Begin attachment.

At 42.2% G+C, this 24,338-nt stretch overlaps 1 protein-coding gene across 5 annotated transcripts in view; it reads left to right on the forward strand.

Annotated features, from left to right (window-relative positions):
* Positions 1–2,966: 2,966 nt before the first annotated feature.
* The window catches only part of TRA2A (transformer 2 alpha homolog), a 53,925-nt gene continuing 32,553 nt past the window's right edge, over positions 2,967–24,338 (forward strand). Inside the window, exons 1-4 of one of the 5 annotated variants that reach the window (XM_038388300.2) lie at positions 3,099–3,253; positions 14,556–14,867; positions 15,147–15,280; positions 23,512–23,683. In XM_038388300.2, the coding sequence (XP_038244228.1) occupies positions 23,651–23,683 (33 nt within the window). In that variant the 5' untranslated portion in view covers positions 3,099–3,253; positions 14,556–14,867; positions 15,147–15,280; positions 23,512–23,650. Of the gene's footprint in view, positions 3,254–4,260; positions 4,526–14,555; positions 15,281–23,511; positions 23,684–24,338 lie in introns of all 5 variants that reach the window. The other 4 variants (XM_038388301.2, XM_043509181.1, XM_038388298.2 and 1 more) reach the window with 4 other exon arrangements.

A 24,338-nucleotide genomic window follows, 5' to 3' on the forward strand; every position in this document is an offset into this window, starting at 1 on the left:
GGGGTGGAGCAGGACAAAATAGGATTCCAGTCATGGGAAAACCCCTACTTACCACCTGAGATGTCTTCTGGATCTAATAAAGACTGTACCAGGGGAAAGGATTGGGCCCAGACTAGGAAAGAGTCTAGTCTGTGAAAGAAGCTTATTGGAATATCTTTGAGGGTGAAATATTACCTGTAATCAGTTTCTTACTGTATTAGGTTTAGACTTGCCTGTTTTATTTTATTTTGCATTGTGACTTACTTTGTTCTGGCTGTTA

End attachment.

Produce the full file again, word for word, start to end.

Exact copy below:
At 42.2% G+C, this 24,338-nt stretch overlaps 1 protein-coding gene across 5 annotated transcripts in view; it reads left to right on the forward strand.

Annotated features, from left to right (window-relative positions):
* Positions 1–2,966: 2,966 nt before the first annotated feature.
* The window catches only part of TRA2A (transformer 2 alpha homolog), a 53,925-nt gene continuing 32,553 nt past the window's right edge, over positions 2,967–24,338 (forward strand). Inside the window, exons 1-4 of one of the 5 annotated variants that reach the window (XM_038388300.2) lie at positions 3,099–3,253; positions 14,556–14,867; positions 15,147–15,280; positions 23,512–23,683. In XM_038388300.2, the coding sequence (XP_038244228.1) occupies positions 23,651–23,683 (33 nt within the window). In that variant the 5' untranslated portion in view covers positions 3,099–3,253; positions 14,556–14,867; positions 15,147–15,280; positions 23,512–23,650. Of the gene's footprint in view, positions 3,254–4,260; positions 4,526–14,555; positions 15,281–23,511; positions 23,684–24,338 lie in introns of all 5 variants that reach the window. The other 4 variants (XM_038388301.2, XM_043509181.1, XM_038388298.2 and 1 more) reach the window with 4 other exon arrangements.

A 24,338-nucleotide genomic window follows, 5' to 3' on the forward strand; every position in this document is an offset into this window, starting at 1 on the left:
GGGGTGGAGCAGGACAAAATAGGATTCCAGTCATGGGAAAACCCCTACTTACCACCTGAGATGTCTTCTGGATCTAATAAAGACTGTACCAGGGGAAAGGATTGGGCCCAGACTAGGAAAGAGTCTAGTCTGTGAAAGAAGCTTATTGGAATATCTTTGAGGGTGAAATATTACCTGTAATCAGTTTCTTACTGTATTAGGTTTAGACTTGCCTGTTTTATTTTATTTTGCATTGTGACTTACTTTGTTCTGGCTGTTA